On 15 November 2006 he was reinstated as Energy Minister by Kibaki. He remained in that position in the Cabinet appointed by Kibaki on 8 January 2008, following the controversial December 2007 election.
Parliamentary Accounts Committee investigation
On 10 February 2006, Murungi issued a statement that was faxed to all Kenyan media houses questioning the intentions and motives of John Githongo, in the form of 36 questions. Among the questions asked is why John Githongo was recording his conversations with Government officials and whether he was a spy for foreign nations.
- WANYIRI KIHORO vs ATTORNEY GENERAL [THE COURT OF APPEAL AT NAIROBI (GACHUHI, MASIME & KWACH JJA) CIVIL APPEAL NO. 151 OF 1988 http://www.kituochakatiba.co.ug/wanyiri.htm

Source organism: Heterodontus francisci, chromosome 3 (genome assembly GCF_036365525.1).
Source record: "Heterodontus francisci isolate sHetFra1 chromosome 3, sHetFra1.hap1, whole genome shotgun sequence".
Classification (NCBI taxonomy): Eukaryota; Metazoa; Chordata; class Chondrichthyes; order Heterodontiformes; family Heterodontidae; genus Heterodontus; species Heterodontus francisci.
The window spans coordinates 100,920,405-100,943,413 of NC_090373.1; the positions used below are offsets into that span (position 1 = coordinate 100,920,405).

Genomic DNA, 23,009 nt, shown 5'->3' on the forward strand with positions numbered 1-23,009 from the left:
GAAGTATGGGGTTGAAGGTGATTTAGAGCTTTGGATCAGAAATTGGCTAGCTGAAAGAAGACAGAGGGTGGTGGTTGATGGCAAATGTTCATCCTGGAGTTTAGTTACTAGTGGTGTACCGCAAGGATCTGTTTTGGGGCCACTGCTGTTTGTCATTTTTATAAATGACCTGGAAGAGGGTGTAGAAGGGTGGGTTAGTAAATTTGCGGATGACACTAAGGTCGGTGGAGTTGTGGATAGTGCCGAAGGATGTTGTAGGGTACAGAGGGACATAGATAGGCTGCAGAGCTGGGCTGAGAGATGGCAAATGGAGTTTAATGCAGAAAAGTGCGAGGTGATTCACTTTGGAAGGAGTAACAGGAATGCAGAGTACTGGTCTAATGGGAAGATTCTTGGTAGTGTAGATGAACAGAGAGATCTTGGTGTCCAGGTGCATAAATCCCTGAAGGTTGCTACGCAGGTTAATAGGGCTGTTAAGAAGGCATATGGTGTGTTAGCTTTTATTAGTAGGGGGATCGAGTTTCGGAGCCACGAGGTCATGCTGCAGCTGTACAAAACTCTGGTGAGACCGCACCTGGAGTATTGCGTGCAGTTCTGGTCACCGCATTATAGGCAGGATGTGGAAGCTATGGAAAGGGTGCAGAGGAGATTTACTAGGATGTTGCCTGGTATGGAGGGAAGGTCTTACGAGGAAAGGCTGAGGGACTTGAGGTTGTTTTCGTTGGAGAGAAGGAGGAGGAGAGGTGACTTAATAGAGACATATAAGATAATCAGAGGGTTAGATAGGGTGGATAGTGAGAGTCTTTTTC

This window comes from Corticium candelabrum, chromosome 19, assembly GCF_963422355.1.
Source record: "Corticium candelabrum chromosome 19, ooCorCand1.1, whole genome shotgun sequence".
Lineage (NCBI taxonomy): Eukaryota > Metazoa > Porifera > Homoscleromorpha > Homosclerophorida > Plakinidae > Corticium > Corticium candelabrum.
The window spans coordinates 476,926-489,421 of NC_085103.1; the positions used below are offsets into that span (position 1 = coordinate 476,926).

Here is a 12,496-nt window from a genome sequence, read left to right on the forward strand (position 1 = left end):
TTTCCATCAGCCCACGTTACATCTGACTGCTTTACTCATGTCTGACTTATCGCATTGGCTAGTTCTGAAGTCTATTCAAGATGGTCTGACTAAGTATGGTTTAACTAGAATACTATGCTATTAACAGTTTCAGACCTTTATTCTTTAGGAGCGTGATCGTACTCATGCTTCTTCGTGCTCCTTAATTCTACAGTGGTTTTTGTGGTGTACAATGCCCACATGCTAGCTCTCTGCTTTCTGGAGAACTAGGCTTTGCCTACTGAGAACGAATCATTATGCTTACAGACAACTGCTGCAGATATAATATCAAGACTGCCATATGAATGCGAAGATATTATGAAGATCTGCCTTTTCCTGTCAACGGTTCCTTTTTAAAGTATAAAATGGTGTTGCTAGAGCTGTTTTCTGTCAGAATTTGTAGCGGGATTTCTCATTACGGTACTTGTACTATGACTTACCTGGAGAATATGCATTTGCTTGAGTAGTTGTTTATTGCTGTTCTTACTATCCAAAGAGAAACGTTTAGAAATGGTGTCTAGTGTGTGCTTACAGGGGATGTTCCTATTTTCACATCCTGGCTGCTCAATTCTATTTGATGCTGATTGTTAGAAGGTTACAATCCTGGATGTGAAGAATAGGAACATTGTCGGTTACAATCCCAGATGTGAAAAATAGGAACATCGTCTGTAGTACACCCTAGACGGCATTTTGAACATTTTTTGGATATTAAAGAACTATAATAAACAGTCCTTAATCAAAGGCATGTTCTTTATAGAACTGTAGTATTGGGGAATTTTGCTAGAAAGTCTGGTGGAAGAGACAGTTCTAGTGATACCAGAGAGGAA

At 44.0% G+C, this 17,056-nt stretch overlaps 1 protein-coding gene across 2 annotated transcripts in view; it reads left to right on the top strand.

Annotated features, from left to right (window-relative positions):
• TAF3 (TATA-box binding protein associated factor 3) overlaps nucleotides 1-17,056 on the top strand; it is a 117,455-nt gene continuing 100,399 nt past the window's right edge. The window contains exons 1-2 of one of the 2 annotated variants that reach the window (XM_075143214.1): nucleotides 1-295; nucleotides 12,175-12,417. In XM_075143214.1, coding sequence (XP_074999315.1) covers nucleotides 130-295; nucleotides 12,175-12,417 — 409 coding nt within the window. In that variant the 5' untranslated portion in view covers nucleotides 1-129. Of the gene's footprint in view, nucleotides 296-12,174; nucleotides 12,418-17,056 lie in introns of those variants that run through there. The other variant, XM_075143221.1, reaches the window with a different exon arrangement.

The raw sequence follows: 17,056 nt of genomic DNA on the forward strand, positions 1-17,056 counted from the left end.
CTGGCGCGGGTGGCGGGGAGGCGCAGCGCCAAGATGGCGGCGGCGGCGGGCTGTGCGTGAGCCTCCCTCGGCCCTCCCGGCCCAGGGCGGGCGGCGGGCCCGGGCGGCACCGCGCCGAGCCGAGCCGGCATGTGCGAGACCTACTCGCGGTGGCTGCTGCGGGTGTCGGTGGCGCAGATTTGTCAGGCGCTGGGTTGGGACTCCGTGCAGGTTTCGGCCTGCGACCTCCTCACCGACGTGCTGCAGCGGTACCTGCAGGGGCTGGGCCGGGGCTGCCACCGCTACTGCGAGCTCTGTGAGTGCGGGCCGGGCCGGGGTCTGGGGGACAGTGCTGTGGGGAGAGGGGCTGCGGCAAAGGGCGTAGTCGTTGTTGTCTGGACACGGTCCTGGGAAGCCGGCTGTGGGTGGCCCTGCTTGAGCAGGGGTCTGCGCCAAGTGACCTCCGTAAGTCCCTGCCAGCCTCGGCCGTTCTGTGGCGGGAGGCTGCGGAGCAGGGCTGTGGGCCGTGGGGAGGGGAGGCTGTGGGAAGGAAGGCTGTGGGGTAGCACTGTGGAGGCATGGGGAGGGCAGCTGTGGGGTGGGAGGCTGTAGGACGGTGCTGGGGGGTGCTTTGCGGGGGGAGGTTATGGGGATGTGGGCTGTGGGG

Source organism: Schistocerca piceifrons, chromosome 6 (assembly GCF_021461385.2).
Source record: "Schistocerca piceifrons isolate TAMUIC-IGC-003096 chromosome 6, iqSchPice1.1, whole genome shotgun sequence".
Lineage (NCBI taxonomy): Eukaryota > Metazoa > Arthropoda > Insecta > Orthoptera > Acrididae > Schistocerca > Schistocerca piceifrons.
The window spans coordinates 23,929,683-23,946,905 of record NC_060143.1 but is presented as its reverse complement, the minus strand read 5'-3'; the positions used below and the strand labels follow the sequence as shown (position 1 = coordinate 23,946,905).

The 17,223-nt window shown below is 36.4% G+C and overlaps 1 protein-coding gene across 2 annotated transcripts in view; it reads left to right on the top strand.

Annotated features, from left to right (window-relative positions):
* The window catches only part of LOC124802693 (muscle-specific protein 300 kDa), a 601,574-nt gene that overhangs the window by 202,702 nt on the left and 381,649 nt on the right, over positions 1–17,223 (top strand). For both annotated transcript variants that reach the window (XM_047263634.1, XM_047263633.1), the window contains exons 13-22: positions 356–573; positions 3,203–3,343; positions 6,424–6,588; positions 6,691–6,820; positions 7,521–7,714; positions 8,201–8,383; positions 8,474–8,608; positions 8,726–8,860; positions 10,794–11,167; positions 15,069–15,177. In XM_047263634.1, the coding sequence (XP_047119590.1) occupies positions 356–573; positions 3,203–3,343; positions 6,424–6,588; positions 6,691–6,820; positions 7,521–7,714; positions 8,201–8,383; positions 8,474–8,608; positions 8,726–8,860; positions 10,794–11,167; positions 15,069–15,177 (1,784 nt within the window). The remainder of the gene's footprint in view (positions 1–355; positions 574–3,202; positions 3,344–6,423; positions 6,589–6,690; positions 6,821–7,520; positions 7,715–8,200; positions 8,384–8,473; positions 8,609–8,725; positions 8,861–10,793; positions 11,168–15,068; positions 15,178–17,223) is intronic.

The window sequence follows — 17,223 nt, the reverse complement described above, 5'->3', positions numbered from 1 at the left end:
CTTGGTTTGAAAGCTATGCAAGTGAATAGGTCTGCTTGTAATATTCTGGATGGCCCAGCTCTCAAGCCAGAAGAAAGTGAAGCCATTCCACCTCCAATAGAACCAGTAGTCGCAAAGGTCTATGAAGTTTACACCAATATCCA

- Never Say Die: The Chronicle of a Political Prisoner By Wanyiri Kihoro Published by Michigan State Univ Pr, 1998 ISBN 9966-46-899-4, ISBN 978-9966-46-899-4
- The Human Rights situation in Kenya under the leadership of Moi, The Internal and external contexts of Human Rights Practice in Kenya, Korwa G. Adar, African Sociological Review 4(1)2000 p. 74-96 http://www.codesria.org/Links/Publications/asr4_1full/Adar.pdf, CODESRIA
- "Kenyan apology over rape remark". BBC News. 11 February 2005. Retrieved 2006-02-13.
- "The Big Question: Can the President Shake Off Men in the Eye of a Storm?". The Daily Nation. 29 January 2006. Retrieved 2006-02-13.
- "'Taped evidence' in Kenya scandal". BBC News. 9 February 2006. Retrieved 2006-02-10.
- "Kenyan minister 'not resigning'". BBC News. 10 February 2006. Retrieved 2006-02-10.
- "Kiraitu: 'BBC Tape Not Credible'". Daily Nation. 10 February 2006. Retrieved 2006-02-10.
- "Kenyan 'graft' ministers resign". BBC News. 13 February 2006. Retrieved 2006-02-13.
- "Kibaki asked Kiraitu and Saitoti to quit". Daily Nation. 13 February 2006. Retrieved 2006-02-16.[dead link]
- Kibaki reinstates ministers after scandal, IOL
- "Kenya: Kibaki Names Cabinet", The East African Standard (allAfrica.com), 8 January 2008.
- "Minister Kiraitu's 36 questions to Githongo". Standard, Kenya. 10 February 2006. Retrieved 2006-02-13.[dead link]